I hope you haven’t experienced a drop-off in practice volume because of the effect of copays in a declining economy. If you haven’t, I doubt that you have logged a dramatic increase in revenue, either. Most ophthalmologists, like other business owners, are being extra cautious with buying and staffing decisions. In this environment, slowing down on wet pavement is sensible business strategy. But it also delays the inevitable because, as we have heard so often recently, the Boomers are coming.
The statistics are compelling, if not alarming. According to Etzioni et al.,1 by 2010, the workload of ophthalmology will increase 15 percent over 2001 levels, while the U.S. population grows only 7 percent. In 2020, ophthalmic services will need to be 47 percent above 2001 levels, at a time when the population is up only 17 percent. Why the discrepancy? Because the bulk of ophthalmic services are delivered to those over 65, and that’s the growth segment of the population. In fact, among the medical and surgical specialties, only cardiothoracic surgery and geriatrics are even close to ophthalmology in projected growth.
During his Keynote Address at the 2008 Academy Joint Meeting, Harvey V. Fineberg, MD, PhD, the president of the Institute of Medicine, emphasized the need for ophthalmology to get ready to care for this onslaught. But then he said something that his audience had not expected to hear. He said that ophthalmology would need to team with optometry to get the job done because neither profession will be able to do it by themselves. He suggested that we should focus more on what optometry can do, rather than what it cannot do, as we move forward. I think he meant that we need a change in emphasis rather than a change in guiding principles. There is still a dividing line between “can do” and “can’t do” that needs to be vigorously defended and the Academy will continue to do that with your important contributions to the Surgical Scope Fund and OphthPAC. But continuing to do that does not rule out a new emphasis on activism in forming eye care teams, in which all members are valued and respected for their contributions to quality patient care.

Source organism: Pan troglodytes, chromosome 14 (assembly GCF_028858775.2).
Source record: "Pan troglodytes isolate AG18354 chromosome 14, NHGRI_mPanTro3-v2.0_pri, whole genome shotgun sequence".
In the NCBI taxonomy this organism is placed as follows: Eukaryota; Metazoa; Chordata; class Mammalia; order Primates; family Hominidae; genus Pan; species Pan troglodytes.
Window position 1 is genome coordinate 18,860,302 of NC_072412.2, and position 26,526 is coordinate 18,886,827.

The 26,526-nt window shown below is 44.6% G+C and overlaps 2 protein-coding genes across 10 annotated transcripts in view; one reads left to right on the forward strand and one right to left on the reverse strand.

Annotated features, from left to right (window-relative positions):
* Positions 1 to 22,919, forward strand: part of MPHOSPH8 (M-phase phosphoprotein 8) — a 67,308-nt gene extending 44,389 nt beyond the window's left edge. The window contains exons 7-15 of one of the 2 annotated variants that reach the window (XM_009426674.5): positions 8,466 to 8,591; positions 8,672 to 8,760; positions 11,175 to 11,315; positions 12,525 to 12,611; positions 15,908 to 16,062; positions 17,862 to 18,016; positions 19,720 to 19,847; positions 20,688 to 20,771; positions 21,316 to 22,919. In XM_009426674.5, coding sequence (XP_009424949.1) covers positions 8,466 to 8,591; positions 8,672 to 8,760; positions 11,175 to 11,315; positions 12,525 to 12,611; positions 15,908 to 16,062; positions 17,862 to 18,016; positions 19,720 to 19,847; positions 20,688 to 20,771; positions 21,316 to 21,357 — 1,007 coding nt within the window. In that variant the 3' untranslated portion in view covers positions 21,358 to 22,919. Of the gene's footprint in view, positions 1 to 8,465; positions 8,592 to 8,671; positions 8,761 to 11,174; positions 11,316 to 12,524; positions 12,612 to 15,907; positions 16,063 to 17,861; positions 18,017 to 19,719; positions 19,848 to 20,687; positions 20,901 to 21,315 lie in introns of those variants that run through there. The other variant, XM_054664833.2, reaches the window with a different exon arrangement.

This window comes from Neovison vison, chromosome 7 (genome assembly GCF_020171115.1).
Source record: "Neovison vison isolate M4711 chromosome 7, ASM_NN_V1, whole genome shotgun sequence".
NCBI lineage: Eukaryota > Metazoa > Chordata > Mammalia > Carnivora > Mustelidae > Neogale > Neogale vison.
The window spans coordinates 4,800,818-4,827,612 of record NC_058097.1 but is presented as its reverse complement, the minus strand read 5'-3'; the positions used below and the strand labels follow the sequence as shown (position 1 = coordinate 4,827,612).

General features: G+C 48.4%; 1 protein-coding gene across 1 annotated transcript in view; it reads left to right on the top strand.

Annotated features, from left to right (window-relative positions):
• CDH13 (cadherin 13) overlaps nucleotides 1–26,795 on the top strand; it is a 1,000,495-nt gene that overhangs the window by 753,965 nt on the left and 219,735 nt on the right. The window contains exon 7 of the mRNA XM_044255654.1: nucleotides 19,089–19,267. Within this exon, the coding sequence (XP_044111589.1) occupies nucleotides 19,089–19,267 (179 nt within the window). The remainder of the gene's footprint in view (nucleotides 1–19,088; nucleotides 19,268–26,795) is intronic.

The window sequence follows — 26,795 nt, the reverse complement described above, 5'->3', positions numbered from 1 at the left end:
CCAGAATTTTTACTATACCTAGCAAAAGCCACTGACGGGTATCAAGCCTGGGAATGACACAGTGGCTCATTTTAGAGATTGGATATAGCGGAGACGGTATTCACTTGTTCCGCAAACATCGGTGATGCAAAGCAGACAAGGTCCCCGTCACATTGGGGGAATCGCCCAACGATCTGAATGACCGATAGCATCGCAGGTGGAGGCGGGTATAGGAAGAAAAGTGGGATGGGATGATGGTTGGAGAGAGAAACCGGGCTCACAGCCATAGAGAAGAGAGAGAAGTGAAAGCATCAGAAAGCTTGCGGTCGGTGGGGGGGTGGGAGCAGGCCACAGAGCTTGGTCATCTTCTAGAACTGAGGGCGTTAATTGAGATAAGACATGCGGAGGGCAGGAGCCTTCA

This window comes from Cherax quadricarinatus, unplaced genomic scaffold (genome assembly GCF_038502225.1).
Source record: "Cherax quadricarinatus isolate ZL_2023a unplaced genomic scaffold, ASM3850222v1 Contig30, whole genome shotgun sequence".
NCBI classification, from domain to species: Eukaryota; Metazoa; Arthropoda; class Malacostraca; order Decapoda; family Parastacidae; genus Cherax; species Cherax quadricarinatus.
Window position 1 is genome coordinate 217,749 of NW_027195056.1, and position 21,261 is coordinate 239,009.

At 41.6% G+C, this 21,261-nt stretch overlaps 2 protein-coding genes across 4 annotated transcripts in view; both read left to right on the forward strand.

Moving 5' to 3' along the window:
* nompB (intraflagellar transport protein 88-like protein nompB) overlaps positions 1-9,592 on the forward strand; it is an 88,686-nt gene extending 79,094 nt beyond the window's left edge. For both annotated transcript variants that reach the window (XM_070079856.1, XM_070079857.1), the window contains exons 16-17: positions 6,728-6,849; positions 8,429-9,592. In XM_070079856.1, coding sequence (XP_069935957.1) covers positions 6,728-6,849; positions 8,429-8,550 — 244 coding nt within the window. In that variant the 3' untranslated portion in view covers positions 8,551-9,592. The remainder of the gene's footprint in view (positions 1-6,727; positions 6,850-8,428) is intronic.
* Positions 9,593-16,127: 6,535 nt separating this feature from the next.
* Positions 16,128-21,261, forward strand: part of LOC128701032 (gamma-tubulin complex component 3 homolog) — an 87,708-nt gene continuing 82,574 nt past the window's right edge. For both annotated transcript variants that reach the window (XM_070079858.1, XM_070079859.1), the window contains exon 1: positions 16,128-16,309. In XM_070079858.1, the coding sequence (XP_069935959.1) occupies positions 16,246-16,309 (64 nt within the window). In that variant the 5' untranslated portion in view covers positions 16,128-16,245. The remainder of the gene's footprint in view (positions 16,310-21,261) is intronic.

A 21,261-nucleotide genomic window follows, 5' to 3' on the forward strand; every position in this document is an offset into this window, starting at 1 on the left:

The Academy’s Task Force on Eye Care Delivery that was headed by Paul P. Lee, MD, JD, concluded that there was not one practice model that would fit all situations; innovations in meeting this need would come from all of us collectively. Different practice circumstances and attitudes should dictate how eye care teams are constructed and deployed, hopefully respecting ethical principles and training differentials, with the goal to increase practice efficiency and throughput while increasing quality of care. Translated, this means that individual ophthalmologists will need to assess their own practice needs, call on the extensive information available through the Academy (visit www.aao.org/efficiency), and implement changes in their practice accordingly. It’s far too late to increase the number of ophthalmologists being trained to care for the demographic shift; the pipeline is too long for that. Efficiency tweaks are unlikely to increase our productivity by the requisite 50 percent. During this calm while the eye of the recession passes over us, it might be a good time to plan for changing the way we practice by increasing productivity, creating eye care teams, or both.
1 Etzioni et al. Ann Surg
The opinions expressed are solely those of the Chief Medical Editor. Rebuttals are welcome.